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Our Path to a Legal Tiny House

Posted by on Feb 16, 2013 in Legalize, Recent Posts | 4 comments

Our Path to a Legal Tiny House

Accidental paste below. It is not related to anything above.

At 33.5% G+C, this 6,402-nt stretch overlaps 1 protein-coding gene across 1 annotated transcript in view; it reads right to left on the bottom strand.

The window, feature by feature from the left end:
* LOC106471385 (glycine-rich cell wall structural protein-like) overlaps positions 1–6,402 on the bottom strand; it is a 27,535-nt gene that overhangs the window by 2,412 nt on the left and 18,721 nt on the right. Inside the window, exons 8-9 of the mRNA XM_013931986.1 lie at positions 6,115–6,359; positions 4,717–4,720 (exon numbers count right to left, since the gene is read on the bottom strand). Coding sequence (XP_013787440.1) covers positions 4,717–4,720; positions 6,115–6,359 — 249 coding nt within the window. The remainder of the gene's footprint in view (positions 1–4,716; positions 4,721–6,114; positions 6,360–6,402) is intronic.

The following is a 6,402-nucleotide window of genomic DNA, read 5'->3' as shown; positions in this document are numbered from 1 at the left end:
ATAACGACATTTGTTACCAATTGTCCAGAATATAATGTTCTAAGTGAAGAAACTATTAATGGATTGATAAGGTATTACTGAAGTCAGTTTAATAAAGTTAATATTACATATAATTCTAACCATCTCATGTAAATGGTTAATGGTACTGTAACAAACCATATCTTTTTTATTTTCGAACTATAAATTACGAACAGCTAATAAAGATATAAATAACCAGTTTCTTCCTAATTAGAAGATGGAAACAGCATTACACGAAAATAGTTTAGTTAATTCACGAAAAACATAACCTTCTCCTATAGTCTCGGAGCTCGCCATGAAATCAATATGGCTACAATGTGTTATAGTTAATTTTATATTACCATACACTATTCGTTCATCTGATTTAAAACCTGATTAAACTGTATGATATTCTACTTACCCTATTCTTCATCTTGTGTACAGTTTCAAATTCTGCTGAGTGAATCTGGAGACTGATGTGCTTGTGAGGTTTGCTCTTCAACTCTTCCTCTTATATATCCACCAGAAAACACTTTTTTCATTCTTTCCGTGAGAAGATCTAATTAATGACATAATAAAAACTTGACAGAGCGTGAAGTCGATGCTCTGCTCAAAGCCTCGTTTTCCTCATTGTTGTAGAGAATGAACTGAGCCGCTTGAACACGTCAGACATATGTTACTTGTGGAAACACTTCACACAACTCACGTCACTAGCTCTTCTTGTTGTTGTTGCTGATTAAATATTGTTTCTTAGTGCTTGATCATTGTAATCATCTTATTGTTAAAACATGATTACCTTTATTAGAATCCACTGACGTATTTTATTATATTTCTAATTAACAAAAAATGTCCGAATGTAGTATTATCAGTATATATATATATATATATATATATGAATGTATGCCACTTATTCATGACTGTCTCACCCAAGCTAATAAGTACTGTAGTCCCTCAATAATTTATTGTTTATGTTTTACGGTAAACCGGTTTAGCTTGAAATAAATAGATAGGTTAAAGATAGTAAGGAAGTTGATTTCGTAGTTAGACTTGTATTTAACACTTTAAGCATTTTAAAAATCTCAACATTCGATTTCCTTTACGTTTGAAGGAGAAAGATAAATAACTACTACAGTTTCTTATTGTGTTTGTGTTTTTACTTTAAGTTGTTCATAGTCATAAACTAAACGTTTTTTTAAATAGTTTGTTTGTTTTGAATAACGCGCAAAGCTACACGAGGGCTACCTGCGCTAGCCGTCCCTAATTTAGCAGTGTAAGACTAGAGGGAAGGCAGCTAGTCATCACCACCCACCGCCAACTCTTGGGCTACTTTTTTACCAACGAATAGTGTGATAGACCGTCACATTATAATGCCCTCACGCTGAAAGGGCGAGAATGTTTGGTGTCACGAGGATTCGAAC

This the second post in my series about our interactions with our local building inspector and the steps we took to get a Certificate of Occupancy thereby making our tiny house a legal single-family dwelling. Read the first part of the story here. This post is a compilation of excerpts from my weekly letters on December 23, 2012 and December 30, 2012.   “It takes courage to put ourselves out on the page, but it is better to be in reality than in denial. Reality is a place to start something. Denial is a place where something is already going on that we do not want to see and be a part of even though we are.” – Julia Cameron, The Sound of Paper   12/23/2012   When the certified letter arrived from the Building Department, I knew what it would say. My heart started pounding so hard that I was sure the mail woman could hear it. She was kind and charming and talked about how special Christmas was with her children. She wished me a happy Christmas; I smiled and wished her the same, but I’m sure I had an absent stare. Once she drove down the hill, I tore open the letter and all I could see was “violation”.   I don’t violate things.–That’s my story. If I hadn’t devoured Daring Greatly by Brene Brown today, I’d be feeling a major shame storm right now. But instead, I’m being kind to myself. I’m breathing deep and practicing gratitude. I’m feeling scared and sad, but I’m not trying to numb the feelings. I’m “leaning into the discomfort,” as Brene says the Wholehearted do. Dammit, I’m a Wholehearted person! I fill with joy even as tears well up in my eyes. I don’t know what will happen, but I know that we have acted in the best way we could through this whole process.   Karl will talk with the inspector on Monday. I’m incredibly lucky to have Karl—his courage and confidence hold me up when I’m crippled with fear. I pray that we can work around this challenge with grace and connection.   If nothing else, we can buy an old travel trailer and live in that until the “big” house gets built. How’s that for irony? Of course, we’ll be working some magic. Ah, life.   Try it. Next time you are faced with fear and vulnerability, take five minutes to write out a gratitude list.   ***   12/30/2012   I’ve been hammering together the big house with Karl. When I’m out there pounding nails, I feel good since we’re moving toward what we want. But then I come back into the tiny house and worry that someone is going to take it away from me. The thought of losing this sweet little life is heart-wrenching. Yuck. At Christmastime, no less. Many are struggling with a very dark time, and I feel the pain of the world. This makes me feel totally interconnected and humbled. There is unexpected joy in being present for life’s difficulties. I confess, I am in tears right now. Because I don’t know if we can keep living here. Maybe we can. I am hopeful, but maybe we can’t. Karl spoke with the building inspector who says we need a structural engineer licensed in the State of Virginia (a third party) to certify that our home is structurally sound. It is. We followed the International Building Code. Karl is the most fastidious guy I know. We lived through the sustained winds of hurricane Sandy’s outer bands, a derecho, and several ice/snow storms.   The house is solid, but our inspector doesn’t know that. I appreciate him, as he is being quite reasonable to work with us on this. He could have said a flat-out “No.” But he didn’t; he gave us an option.   Our search is on for our engineer.   ____ Read the final post in this series. Thanks for the encouragement and inspiration you all give us. We are so grateful for this community. Another tiny house family starts the legal process.–Check...